Associated Autoimmune Conditions – Introduction
If you have one autoimmune condition, such as coeliac disease, you are more likely to develop another. For this reason, approximately 5 – 10% of people with diabetes also have coeliac disease.
Even though it can happen the other way around, most people are first diagnosed with Type 1 diabetes. In addition to those suffering with Type 1 diabetes, those with coeliac disease should also be tested for this disease since it is easy to miss or misdiagnose coeliac disease.
To control both conditions, gluten-free diets are essential. In addition, as a result of changes in how you absorb carbohydrates, if you are diagnosed with coeliac disease after diabetes, you may need to monitor your blood glucose levels closely. Speak with your GP or practice nurse if you have concerns about your insulin requirements.
Managing Type 1 Diabetes and Coeliac Disease Together
You will happily be able to control your appetite and blood glucose levels if you eat regular meals. Each meal should contain gluten-free, starchy carbohydrates.
2 Eat well- reducing saturated fat, salt, and sugar helps maintain a healthy weight, prevent high blood pressure, and better control blood glucose levels.
3 Avoid diabetes food – specialist foods are essential for individuals with coeliac disease. In the case of diabetes, however, that isn’t the case. Diabetes food and drinks are sometimes expensive, contain the same amount of fat and calories as ordinary versions, and still affect your blood glucose level.
Thyroiditis caused by an autoimmune condition
Coeliac disease is also associated with it. About 2% to 4% of people with hyperthyroidism (overactive thyroid) and hypothyroidism (underactive thyroid) have coeliac disease. However, a lot more in-depth research is needed to understand the link between these conditions.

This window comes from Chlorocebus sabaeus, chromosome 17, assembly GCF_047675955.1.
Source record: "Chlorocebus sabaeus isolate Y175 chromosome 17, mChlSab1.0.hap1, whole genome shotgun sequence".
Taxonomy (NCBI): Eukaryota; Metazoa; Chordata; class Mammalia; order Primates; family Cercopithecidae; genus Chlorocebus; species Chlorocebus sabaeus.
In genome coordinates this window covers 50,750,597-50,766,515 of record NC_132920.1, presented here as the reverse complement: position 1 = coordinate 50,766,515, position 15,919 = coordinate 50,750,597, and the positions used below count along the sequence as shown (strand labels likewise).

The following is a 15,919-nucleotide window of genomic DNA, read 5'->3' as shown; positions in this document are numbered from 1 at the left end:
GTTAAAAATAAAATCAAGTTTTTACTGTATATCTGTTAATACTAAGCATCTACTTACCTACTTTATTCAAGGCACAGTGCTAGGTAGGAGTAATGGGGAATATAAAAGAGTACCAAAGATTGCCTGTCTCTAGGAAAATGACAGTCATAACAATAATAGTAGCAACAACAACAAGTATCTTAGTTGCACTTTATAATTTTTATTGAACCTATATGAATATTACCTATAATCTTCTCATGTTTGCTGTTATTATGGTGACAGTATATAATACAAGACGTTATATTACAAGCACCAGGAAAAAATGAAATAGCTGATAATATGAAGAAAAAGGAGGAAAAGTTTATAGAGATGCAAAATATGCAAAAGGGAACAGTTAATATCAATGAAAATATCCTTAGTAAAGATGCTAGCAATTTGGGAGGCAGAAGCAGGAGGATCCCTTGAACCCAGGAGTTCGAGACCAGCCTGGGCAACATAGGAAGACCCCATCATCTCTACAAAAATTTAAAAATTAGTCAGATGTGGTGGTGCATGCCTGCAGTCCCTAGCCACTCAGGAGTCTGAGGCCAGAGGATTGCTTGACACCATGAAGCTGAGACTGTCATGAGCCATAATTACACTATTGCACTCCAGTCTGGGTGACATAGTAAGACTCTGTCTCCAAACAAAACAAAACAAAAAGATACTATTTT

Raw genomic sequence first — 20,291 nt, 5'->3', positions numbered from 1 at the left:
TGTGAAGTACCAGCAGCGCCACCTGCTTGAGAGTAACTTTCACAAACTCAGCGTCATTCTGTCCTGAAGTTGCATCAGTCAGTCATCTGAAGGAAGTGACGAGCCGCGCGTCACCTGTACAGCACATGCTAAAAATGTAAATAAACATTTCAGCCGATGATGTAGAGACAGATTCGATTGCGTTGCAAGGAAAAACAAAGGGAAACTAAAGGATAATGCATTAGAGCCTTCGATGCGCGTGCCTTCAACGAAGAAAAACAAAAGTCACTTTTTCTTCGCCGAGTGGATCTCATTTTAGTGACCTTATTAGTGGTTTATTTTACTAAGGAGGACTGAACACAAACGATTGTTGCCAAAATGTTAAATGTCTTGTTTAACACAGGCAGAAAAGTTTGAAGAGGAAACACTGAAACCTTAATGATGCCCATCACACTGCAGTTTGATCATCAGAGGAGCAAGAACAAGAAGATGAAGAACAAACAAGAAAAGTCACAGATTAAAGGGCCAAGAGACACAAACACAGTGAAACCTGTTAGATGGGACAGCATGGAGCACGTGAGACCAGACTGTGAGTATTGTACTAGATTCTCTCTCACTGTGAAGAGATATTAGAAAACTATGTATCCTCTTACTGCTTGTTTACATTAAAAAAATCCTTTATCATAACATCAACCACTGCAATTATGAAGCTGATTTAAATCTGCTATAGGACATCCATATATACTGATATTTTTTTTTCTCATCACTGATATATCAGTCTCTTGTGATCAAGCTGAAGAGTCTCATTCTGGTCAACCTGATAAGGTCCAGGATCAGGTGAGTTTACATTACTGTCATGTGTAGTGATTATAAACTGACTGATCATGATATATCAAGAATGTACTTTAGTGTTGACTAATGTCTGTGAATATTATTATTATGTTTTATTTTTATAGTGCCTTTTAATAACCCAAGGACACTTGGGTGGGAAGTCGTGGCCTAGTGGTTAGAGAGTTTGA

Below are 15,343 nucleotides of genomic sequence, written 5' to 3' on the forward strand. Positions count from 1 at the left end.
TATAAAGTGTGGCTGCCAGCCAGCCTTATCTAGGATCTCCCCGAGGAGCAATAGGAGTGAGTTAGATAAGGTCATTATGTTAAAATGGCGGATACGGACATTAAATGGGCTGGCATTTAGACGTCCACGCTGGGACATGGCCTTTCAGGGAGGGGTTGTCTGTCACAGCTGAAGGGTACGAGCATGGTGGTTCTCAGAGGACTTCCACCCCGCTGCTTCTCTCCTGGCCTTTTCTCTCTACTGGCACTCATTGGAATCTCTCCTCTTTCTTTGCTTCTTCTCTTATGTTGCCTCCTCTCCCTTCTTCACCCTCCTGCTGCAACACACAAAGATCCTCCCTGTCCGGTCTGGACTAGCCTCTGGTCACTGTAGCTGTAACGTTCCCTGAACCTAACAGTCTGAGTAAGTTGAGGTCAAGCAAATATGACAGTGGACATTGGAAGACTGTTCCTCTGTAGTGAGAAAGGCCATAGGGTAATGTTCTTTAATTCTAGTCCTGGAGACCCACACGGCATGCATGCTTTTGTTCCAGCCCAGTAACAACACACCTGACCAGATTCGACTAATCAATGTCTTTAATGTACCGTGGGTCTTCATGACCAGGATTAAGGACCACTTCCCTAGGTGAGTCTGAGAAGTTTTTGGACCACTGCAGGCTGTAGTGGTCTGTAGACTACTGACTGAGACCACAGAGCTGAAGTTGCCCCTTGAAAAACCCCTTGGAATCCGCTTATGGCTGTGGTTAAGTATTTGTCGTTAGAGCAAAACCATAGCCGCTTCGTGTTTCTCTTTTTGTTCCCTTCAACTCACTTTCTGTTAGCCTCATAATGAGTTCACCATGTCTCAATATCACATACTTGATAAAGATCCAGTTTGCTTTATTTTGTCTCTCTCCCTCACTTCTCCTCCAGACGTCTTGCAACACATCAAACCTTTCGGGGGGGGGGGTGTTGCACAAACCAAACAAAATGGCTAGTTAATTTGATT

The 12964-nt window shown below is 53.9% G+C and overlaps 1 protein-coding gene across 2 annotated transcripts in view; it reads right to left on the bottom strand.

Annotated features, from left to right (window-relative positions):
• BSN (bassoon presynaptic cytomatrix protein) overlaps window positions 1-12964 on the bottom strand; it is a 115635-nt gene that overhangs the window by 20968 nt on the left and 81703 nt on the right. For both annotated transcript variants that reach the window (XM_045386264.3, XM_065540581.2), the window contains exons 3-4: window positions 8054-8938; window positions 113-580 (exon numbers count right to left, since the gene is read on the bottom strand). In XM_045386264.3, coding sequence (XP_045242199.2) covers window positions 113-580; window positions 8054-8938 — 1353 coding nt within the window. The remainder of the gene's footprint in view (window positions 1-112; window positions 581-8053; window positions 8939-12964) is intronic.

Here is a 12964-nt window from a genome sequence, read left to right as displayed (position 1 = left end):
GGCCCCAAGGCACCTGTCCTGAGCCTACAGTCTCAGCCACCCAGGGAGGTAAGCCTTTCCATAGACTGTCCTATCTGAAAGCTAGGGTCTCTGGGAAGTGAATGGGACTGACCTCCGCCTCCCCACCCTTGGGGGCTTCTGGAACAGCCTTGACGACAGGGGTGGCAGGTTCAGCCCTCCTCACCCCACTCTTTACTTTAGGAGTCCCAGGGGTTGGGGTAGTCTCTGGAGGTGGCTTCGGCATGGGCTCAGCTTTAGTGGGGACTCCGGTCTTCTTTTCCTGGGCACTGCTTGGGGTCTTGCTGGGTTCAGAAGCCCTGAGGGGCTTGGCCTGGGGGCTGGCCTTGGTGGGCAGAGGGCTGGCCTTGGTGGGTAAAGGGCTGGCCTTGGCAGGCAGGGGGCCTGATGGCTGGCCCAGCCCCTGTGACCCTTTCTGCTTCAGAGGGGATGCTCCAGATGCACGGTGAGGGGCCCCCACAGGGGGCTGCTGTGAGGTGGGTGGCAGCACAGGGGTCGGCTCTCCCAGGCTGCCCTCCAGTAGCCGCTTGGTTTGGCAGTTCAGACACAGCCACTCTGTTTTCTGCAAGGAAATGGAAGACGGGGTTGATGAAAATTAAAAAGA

This condition is when the bones become thin and more likely to break. People with coeliac disease tend to have a lower bone mineral density (BMD) when they are diagnosed because of malabsorption.
When your bone density is lower than a normal person’s, you will be diagnosed with osteoporosis using a DEXA scan. However, it is not low enough to cause osteoporosis. You could be diagnosed with osteopenia. Treatment depends on your circumstances, but everyone with coeliac disease should consume at least 1000mg of calcium per day.
Lactose intolerance is probably more well known than coeliac disease. This is because lactose, a sugar found in milk, is hard to digest for those with this intolerance.
You might, at this stage, be puzzled as to why any or all of this has to do with coeliac disease. Again, gut lining holds the key. Coeliac disease causes damage to the gut, preventing the body from adequately digesting lactose and causing uncomfortable gut symptoms.
A dietitian is the person that will provide you with specific advice and monitoring about reducing lactose in your diet. Most people with lactose intolerance due to coeliac disease will recover from it once their guts have healed.
Irritable bowel syndrome (IBS) is commonly misdiagnosed as coeliac disease. However, it is possible to have both coeliac disease and IBS. If you are still experiencing symptoms post-diagnosis, speak to your GP as further support from them and a dietitian may be very beneficial.
Osteoporosis is more likely to develop if:
- The diagnosis of coeliac disease took a long time, or you were diagnosed later in life. You frequently fail to follow your gluten-free diet.
- Besides lactose intolerance, you also suffer from gout.
- It is apparent that you are underweight.
- Smoking is your vice.
The simplest and best thing to do at this point is to speak to your medical practice if any of this sounds familiar to you.
DH (Dermatitis Herpetiformis)
Coeliac disease manifests as DH in approximately 1 in 3,300 people. Although it could occur at any stage of your life, people aged 50 to 70 are more likely to experience it. An itchy, stinging rash usually has red, raised patches with blisters that burst when scratched. The condition can affect anywhere, but it is most common on elbows, knees, and buttocks.
Even though 60% of people with DH have no gut symptoms, their guts still suffer damage, so following your strict gluten-free diet is essential.
DH is treated with a lifelong gluten-free diet, though the time it takes for the rash to heal can vary a lot – as long as two years in some cases. As a result, Dapsone, a medication usually prescribed for itching and blisters, is administered until the issue has been resolved.
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